Manual Wheelchairs: Advantages& Disadvantages

A manual wheelchair, also known as a standard wheelchair, provides the least expensive method of mobility for someone who isn’t able to walk or stand. The majority of today’s manual wheelchairs feature smaller wheels, which help provide more stability and easier turning. Many of them are foldable, allowing you to tuck them away with ease after use.

However, like all products, there are both upsides and downsides to using manual wheelchairs. So if you’re wondering whether you should look at some of the best self-propelled wheelchairs or go for a different type, you have to know the pros and cons of the first option.


Manual wheelchairs have been around for a long time, and for good reason. These are the benefits you can get from purchasing one.

1. May Be Cheaper or Free From Insurance Companies

If your medical insurance company determines that you need help getting around but can still walk short distances on your own, you may be eligible to receive a free, used manual wheelchair from them. Free wheelchairs are also often available from hospitals and charities that provide durable medical equipment or have older models they want to get rid of. If you purchase a new manual wheelchair without insurance coverage, you’ll probably spend hundreds of dollars on it.

2. Easier To Maneuver in Tight Spaces

Manual wheelchairs generally have smaller front casters than electronic wheelchairs or power wheelchairs, so they can easily turn in narrow spaces such as doorways and hallways. This is something you’ll likely have trouble doing with larger chairs. Power chairs are usually bigger because of the space occupied by the battery and other components.

In addition, standard wheelchairs have a lower center of gravity, making them more capable of negotiating uneven terrain.

3. No Batteries Required

Power wheelchairs run on batteries and need to be charged as soon as they run out of juice. This means that if you want to go somewhere far, you might not be able to reach your destination if you underestimate the distance and your wheelchair ends up stopping before you get there.

With a manual wheelchair, there’s no risk of that happening. All you need is either upper body strength or someone to push your chair for you and off you go.

4. Low Maintenance Costs

Power wheelchairs are quite complicated pieces of equipment. Since they require motors that need electricity to run, there are lots of wires and components in them, so there’s a high chance for them to fail.

Meanwhile, standard wheelchairs don’t need much to function. They only require a bit of force and some lubricant every now and then in order to keep moving smoothly. This means you don’t have to shell out cash every month just to keep your wheelchair running at peak performance.


It’s not all roses with manual wheelchairs, though, since they do have relatively major setbacks. Depending on your particular condition, the following drawbacks could either be negligible or actual deal-breakers.

1. May Have Limited Mobility In Some Situations

Manual wheelchairs can offer great mobility in some cases. However, if you’re dealing with problems below the waist (such as paralysis) or need to be in a seated position while you travel, then this type of chair probably won’t work very well for you. Unlike power chairs that allow users to move around from a standing or lying position, manual chairs don’t provide that ability and must be used when you’re seated upright.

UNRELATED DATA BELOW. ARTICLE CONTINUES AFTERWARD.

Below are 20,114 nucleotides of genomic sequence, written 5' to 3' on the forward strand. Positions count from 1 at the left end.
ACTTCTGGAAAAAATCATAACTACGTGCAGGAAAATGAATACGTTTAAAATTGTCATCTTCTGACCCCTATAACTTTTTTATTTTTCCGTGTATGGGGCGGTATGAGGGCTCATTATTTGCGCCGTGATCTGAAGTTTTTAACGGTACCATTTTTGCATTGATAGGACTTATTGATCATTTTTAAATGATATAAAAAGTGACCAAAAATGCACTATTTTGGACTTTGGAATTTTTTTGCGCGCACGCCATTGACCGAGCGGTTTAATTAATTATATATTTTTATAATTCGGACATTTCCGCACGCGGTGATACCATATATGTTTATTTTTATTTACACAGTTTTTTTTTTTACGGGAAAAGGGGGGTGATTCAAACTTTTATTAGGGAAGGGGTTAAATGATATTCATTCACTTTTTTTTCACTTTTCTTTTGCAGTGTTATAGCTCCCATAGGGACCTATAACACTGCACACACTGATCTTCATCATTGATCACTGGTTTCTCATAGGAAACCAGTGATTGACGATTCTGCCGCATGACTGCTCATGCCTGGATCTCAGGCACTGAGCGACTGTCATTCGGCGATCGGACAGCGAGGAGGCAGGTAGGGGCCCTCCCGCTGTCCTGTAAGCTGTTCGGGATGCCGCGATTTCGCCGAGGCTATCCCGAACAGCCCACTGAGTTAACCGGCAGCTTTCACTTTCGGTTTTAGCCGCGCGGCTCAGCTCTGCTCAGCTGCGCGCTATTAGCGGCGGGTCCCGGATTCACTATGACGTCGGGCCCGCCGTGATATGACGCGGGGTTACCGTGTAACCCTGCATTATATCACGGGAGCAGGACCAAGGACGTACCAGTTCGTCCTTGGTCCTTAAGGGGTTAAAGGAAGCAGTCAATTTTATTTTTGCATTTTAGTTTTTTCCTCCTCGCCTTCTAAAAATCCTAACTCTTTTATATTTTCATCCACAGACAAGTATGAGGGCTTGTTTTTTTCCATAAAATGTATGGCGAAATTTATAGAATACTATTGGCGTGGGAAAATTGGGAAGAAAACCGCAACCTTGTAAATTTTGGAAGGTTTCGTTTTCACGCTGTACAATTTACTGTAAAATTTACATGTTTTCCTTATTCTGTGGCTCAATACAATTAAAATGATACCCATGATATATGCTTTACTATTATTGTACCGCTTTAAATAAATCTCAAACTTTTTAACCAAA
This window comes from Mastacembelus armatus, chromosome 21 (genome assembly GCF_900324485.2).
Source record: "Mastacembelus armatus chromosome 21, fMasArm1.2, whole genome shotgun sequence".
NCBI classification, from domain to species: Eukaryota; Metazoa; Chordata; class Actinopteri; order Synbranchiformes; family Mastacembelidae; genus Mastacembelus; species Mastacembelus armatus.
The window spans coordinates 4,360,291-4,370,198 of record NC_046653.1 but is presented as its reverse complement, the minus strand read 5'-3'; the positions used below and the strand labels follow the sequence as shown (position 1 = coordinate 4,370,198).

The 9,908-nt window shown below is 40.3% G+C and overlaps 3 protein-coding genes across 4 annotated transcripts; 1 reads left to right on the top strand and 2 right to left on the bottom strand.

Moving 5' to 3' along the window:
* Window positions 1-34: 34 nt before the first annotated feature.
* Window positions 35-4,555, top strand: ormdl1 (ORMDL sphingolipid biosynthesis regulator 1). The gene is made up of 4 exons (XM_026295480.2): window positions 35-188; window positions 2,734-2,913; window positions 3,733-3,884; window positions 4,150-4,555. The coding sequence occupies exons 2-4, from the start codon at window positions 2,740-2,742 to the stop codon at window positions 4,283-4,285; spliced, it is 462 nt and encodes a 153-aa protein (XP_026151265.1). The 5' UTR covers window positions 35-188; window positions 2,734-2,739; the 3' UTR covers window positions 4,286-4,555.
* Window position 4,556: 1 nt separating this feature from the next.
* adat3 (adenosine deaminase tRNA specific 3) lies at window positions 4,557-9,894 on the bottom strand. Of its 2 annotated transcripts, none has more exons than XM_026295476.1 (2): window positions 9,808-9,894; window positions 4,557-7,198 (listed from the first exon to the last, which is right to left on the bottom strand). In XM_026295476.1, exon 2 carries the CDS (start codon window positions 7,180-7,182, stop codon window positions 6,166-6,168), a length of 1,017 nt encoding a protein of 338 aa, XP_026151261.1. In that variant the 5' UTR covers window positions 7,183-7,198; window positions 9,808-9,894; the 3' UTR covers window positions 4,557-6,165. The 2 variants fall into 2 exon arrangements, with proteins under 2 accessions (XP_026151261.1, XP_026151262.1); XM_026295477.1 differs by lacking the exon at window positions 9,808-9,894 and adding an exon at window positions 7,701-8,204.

2.Weight Limits for Wheelchairs Might Not Be Enough

Generally speaking, most manual wheelchairs only support users weighing up to 250 pounds, which could present problems if you’re over that weight. To use a wheelchair safely, you should only sit in the chair with your legs supported by the footplates and without any pressure on your arms. So if you’re beyond the weight limit of a manual chair, using it could result in injury to yourself or damage to the chair itself.

3. May Cause Injury To Your Spine

Since manual wheelchairs have lower seatbacks than power chairs and don’t adjust as easily, they might cause injury to your spine if you lean against them for support instead of sitting upright as recommended. In addition, some models may be too lightweight for those with heavy upper bodies because they lack enough strength to keep you stable when going uphill or travelling across rougher terrain.

4. May Cause Skin Irritation And Pressure Ulcers In Some Users

Since manual chairs typically don’t offer as much cushioning as power or hybrid models, they can create pressure points on your hips, back, and arms if you sit in them for extended periods. If you have poor circulation, diabetes, or other health issues that affect your body’s ability to heal itself, using a manual wheelchair for a long time can also lead to skin irritations and pressure ulcers.

5. Limited Availability And Variety Of Accessories And Options

Since manual wheelchairs are typically less expensive than power or hybrid models, they may not offer some of the same accessories and options that come with costlier chairs.

For example, you’ll likely need to buy things like headrests, leg rests, and other add-ons on your own, which can get expensive if you’re purchasing many different types of equipment. There are also fewer options available when it comes to colors, materials, and overall design, so finding a chair that looks good in your home or on the road may be difficult.


When it comes to choosing a mobility device, you should be armed with as much knowledge as possible. That way, you’ll know exactly why you’re picking a model and if buying it will expose you to too many risks. Being aware of what you need to look for in your options would also help you know exactly when you’ve found the most suitable mobility device for you.

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